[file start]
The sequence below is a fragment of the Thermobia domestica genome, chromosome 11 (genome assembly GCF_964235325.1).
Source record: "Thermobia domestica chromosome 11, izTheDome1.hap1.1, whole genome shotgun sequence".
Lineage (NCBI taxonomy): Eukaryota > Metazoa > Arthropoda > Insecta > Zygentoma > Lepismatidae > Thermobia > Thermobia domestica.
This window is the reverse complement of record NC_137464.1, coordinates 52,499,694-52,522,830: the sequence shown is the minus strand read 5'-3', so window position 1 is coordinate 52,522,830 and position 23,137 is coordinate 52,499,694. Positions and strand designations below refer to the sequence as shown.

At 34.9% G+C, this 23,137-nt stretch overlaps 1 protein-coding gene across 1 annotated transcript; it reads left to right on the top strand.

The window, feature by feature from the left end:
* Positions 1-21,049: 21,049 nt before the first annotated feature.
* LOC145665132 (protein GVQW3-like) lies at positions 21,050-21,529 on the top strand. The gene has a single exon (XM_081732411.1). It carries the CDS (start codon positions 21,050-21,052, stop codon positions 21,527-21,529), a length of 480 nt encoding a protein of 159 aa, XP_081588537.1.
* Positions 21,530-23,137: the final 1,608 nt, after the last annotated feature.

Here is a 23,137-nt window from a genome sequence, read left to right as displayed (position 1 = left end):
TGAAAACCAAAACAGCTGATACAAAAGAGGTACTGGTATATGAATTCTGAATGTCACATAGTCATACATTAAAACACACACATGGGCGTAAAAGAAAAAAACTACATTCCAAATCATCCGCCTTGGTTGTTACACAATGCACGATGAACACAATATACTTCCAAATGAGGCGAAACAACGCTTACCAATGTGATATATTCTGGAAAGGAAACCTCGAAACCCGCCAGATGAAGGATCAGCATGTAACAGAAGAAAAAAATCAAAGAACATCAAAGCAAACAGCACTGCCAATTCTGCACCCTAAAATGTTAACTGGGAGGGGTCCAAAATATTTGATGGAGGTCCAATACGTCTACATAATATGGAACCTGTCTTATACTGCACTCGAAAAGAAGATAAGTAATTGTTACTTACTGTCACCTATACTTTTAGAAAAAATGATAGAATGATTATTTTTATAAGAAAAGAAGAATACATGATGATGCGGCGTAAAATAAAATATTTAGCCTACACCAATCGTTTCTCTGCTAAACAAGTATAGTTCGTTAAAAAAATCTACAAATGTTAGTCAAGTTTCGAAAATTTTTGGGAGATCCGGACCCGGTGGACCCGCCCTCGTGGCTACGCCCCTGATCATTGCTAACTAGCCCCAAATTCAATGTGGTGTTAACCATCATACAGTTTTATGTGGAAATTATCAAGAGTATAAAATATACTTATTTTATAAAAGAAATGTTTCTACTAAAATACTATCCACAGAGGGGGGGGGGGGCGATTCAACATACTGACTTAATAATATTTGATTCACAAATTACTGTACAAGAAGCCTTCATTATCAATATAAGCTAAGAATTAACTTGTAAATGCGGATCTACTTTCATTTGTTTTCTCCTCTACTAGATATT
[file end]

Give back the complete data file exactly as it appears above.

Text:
The sequence below is a fragment of the Thermobia domestica genome, chromosome 11 (genome assembly GCF_964235325.1).
Source record: "Thermobia domestica chromosome 11, izTheDome1.hap1.1, whole genome shotgun sequence".
Lineage (NCBI taxonomy): Eukaryota > Metazoa > Arthropoda > Insecta > Zygentoma > Lepismatidae > Thermobia > Thermobia domestica.
This window is the reverse complement of record NC_137464.1, coordinates 52,499,694-52,522,830: the sequence shown is the minus strand read 5'-3', so window position 1 is coordinate 52,522,830 and position 23,137 is coordinate 52,499,694. Positions and strand designations below refer to the sequence as shown.

At 34.9% G+C, this 23,137-nt stretch overlaps 1 protein-coding gene across 1 annotated transcript; it reads left to right on the top strand.

The window, feature by feature from the left end:
* Positions 1-21,049: 21,049 nt before the first annotated feature.
* LOC145665132 (protein GVQW3-like) lies at positions 21,050-21,529 on the top strand. The gene has a single exon (XM_081732411.1). It carries the CDS (start codon positions 21,050-21,052, stop codon positions 21,527-21,529), a length of 480 nt encoding a protein of 159 aa, XP_081588537.1.
* Positions 21,530-23,137: the final 1,608 nt, after the last annotated feature.

Here is a 23,137-nt window from a genome sequence, read left to right as displayed (position 1 = left end):
TGAAAACCAAAACAGCTGATACAAAAGAGGTACTGGTATATGAATTCTGAATGTCACATAGTCATACATTAAAACACACACATGGGCGTAAAAGAAAAAAACTACATTCCAAATCATCCGCCTTGGTTGTTACACAATGCACGATGAACACAATATACTTCCAAATGAGGCGAAACAACGCTTACCAATGTGATATATTCTGGAAAGGAAACCTCGAAACCCGCCAGATGAAGGATCAGCATGTAACAGAAGAAAAAAATCAAAGAACATCAAAGCAAACAGCACTGCCAATTCTGCACCCTAAAATGTTAACTGGGAGGGGTCCAAAATATTTGATGGAGGTCCAATACGTCTACATAATATGGAACCTGTCTTATACTGCACTCGAAAAGAAGATAAGTAATTGTTACTTACTGTCACCTATACTTTTAGAAAAAATGATAGAATGATTATTTTTATAAGAAAAGAAGAATACATGATGATGCGGCGTAAAATAAAATATTTAGCCTACACCAATCGTTTCTCTGCTAAACAAGTATAGTTCGTTAAAAAAATCTACAAATGTTAGTCAAGTTTCGAAAATTTTTGGGAGATCCGGACCCGGTGGACCCGCCCTCGTGGCTACGCCCCTGATCATTGCTAACTAGCCCCAAATTCAATGTGGTGTTAACCATCATACAGTTTTATGTGGAAATTATCAAGAGTATAAAATATACTTATTTTATAAAAGAAATGTTTCTACTAAAATACTATCCACAGAGGGGGGGGGGGGCGATTCAACATACTGACTTAATAATATTTGATTCACAAATTACTGTACAAGAAGCCTTCATTATCAATATAAGCTAAGAATTAACTTGTAAATGCGGATCTACTTTCATTTGTTTTCTCCTCTACTAGATATT